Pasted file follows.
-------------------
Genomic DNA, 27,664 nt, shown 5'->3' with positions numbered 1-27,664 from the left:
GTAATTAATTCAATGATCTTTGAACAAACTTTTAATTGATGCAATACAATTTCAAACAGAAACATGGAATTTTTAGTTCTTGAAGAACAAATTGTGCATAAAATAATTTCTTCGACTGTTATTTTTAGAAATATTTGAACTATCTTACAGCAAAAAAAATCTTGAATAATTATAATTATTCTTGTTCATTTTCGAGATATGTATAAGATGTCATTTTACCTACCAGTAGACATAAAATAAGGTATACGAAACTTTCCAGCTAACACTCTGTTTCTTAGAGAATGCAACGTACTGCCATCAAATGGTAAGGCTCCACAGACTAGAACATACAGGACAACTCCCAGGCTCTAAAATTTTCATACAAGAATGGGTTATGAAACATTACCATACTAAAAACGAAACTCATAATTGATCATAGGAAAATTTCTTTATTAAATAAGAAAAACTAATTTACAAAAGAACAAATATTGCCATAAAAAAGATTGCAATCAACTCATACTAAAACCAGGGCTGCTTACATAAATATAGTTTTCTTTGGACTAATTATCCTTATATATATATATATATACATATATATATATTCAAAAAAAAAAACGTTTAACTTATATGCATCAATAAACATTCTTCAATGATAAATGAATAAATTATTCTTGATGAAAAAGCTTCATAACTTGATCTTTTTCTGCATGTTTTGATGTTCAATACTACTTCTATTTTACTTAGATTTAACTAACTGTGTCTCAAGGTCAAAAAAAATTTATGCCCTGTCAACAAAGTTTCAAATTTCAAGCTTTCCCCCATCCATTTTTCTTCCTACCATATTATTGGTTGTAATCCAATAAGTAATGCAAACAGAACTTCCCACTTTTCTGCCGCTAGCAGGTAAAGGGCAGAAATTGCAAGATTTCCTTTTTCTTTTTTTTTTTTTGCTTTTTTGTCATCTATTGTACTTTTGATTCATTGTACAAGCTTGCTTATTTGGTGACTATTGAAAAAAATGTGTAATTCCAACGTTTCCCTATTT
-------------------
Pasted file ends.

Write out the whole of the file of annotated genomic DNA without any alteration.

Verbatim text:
Genomic DNA, 27,664 nt, shown 5'->3' with positions numbered 1-27,664 from the left:
GTAATTAATTCAATGATCTTTGAACAAACTTTTAATTGATGCAATACAATTTCAAACAGAAACATGGAATTTTTAGTTCTTGAAGAACAAATTGTGCATAAAATAATTTCTTCGACTGTTATTTTTAGAAATATTTGAACTATCTTACAGCAAAAAAAATCTTGAATAATTATAATTATTCTTGTTCATTTTCGAGATATGTATAAGATGTCATTTTACCTACCAGTAGACATAAAATAAGGTATACGAAACTTTCCAGCTAACACTCTGTTTCTTAGAGAATGCAACGTACTGCCATCAAATGGTAAGGCTCCACAGACTAGAACATACAGGACAACTCCCAGGCTCTAAAATTTTCATACAAGAATGGGTTATGAAACATTACCATACTAAAAACGAAACTCATAATTGATCATAGGAAAATTTCTTTATTAAATAAGAAAAACTAATTTACAAAAGAACAAATATTGCCATAAAAAAGATTGCAATCAACTCATACTAAAACCAGGGCTGCTTACATAAATATAGTTTTCTTTGGACTAATTATCCTTATATATATATATATATACATATATATATATTCAAAAAAAAAAACGTTTAACTTATATGCATCAATAAACATTCTTCAATGATAAATGAATAAATTATTCTTGATGAAAAAGCTTCATAACTTGATCTTTTTCTGCATGTTTTGATGTTCAATACTACTTCTATTTTACTTAGATTTAACTAACTGTGTCTCAAGGTCAAAAAAAATTTATGCCCTGTCAACAAAGTTTCAAATTTCAAGCTTTCCCCCATCCATTTTTCTTCCTACCATATTATTGGTTGTAATCCAATAAGTAATGCAAACAGAACTTCCCACTTTTCTGCCGCTAGCAGGTAAAGGGCAGAAATTGCAAGATTTCCTTTTTCTTTTTTTTTTTTTGCTTTTTTGTCATCTATTGTACTTTTGATTCATTGTACAAGCTTGCTTATTTGGTGACTATTGAAAAAAATGTGTAATTCCAACGTTTCCCTATTT